David Kirtley had done a fantastic job organising the weekend for us. Our digs for the weekend were the Cardiff Cricket Club changing rooms and we were all given clear directions on how to get there. As we left the M4 we followed the instructions and just before 9.30pm we found ourselves in the carpark overlooking the pavillion. They place looked fairly deserted as we wandered across the ground and it turned out that we were the first to arrive and DK was nowhere in sight. After a quick a call we were told to head down the road to the bar in the Rugby Club rooms where Dave would met us.

The trip from London had been a good one and Glen and Jamo rewarded themselves with a pint, while I stuck to the coke. After about 10 minutes Dave arrived and we finished up then headed back across to open the Cricket Club. After the grand tour Dave turned on the kettle and we settled down with a hot chocolate and a bit of 'Have I Got News For You!' while we waited for the rest of the group to arrive.

After the second hot chocolate we made a couple of calls to check where the rest of the crew were. Dave had spoken with Kirt earlier in the night and had expected his lot to arrive first. Toovey and Butler were also on the road, as were the girls in Isla's tank of a car. It turned out that BJ, Curry and Kirt had neglected to read the instructions Dave had produced and had headed into the centre of Cardiff looking for Millenium Stadium. When we told them their mistake, they fumed and swore and were then directed back to the correct location. Tooves and Butler meanwhile had managed to miss the diversion off the M4 to avoid the closed Severn crossing. They looped back on themselves only to once again miss the diversion as Butler was heavily ingrossed in the telling of some rather mundane anecdote. Once again they looped back and eventually managed to find the correct exit.

By about 11pm the girls had arrived and rooms were allocated. Originally 20 people were expected, however due to the severe weather warnings and, quite frankly, some severe lack of balls, only 12 people made the trip. Although dissappointing, this meant that the sleeping space was slightly more generous than would have been the case had everyone arrived. With every heater in the pavillion blasting out as much warmth as pssible we settled down for our first nights sleep, with Glen, Jamo, Bj, Tooves and I sharing the Home changing room.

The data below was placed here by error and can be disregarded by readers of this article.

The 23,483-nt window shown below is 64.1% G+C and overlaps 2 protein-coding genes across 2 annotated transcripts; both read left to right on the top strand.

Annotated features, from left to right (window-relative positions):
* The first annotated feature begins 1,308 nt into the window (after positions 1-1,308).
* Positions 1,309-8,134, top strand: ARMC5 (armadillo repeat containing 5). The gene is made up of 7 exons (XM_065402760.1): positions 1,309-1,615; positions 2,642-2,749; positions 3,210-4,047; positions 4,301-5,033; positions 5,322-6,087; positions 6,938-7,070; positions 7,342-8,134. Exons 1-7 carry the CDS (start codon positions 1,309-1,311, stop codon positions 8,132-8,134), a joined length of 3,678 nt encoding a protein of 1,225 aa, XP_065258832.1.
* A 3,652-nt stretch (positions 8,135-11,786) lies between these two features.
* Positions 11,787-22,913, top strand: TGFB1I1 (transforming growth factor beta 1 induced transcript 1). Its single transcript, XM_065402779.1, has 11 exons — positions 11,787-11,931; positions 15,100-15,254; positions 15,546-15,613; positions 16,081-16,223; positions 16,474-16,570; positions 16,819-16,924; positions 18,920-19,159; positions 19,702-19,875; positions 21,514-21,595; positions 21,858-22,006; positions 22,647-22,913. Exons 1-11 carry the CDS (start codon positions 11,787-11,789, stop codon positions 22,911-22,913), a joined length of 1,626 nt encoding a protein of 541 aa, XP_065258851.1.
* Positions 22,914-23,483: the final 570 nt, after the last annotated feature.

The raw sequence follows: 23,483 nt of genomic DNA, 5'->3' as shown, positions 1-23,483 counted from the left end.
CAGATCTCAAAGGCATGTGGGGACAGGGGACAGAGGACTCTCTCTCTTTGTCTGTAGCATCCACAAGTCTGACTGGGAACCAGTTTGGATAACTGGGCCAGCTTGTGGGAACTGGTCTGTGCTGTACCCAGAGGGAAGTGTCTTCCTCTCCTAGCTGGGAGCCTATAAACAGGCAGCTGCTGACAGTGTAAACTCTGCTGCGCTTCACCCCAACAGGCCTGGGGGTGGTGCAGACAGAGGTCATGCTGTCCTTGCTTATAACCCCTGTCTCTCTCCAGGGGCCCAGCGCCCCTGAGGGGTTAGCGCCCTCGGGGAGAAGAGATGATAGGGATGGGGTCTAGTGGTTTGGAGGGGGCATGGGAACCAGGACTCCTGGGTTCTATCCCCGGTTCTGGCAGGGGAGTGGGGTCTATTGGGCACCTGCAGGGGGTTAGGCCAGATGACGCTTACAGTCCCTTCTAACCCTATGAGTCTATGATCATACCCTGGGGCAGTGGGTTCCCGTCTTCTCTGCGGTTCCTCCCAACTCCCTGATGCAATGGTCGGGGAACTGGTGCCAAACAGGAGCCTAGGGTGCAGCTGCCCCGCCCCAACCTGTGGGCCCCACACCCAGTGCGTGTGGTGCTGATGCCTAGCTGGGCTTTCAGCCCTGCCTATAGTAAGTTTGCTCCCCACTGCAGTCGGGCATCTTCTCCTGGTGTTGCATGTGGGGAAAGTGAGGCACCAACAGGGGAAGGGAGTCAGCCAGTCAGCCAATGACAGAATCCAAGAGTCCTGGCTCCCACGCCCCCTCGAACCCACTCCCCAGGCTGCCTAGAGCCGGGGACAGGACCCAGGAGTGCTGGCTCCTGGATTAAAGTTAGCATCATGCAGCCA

Chapter 4 - Preparations

I awoke Saturday morning after a surprisingly good nights sleep despite sharing an inflatable bed with Glen. It had been quite cold during the night, but my sleeping bag was relatively warm and with base layers and a beanie I was quite comfortable. We all started to drag ourselves out of bed and prepare for our first day in the Beacons. After we dressed, we headed across the field to the Rugby Club for breakfast. And what a breakfast it was. Bacon, sausages, beans, black pudding, hash browns, mushrooms and toast, along with several cups of coffee had me raring to go.

After breakfast we headed back across to pack our bags for the days walk. We planned to do a loop of about 25Km up and over Pen y Fan and Dave and BJ armed themsleves with maps, guide books and compasses. We packed our lunches, and some of the keener among us ( Glen, Dave, BJ and myself) loaded our bags with about 8kg of sand.

The plan was to meet Kinsey on the outskirts of Brecon and then head to the start of our walk. The organisation was taking a little longer than expected and by the time the 3 vehicles pulled away we were already running late.

It seemed a fairly simple exercise in theory, but somehow coordinating a convoy of 3 vehicles to the meeting point turned out to be a nightmare. As we entered Brecon, the girls took a wrong turn and the other two vehicles were forced to follow them in order to stay together. Realising they were lost, the girls pulled over in a hidden carpark while the other cars drove by. By this stage we were about 45 minutes late to meet Kinsey and frustration was mounting. Eventually, after several calls trying to determine exactly where they were we managed to meet up with the girls and the convoy snaked its way abck out of Brecon towards the meeting point.*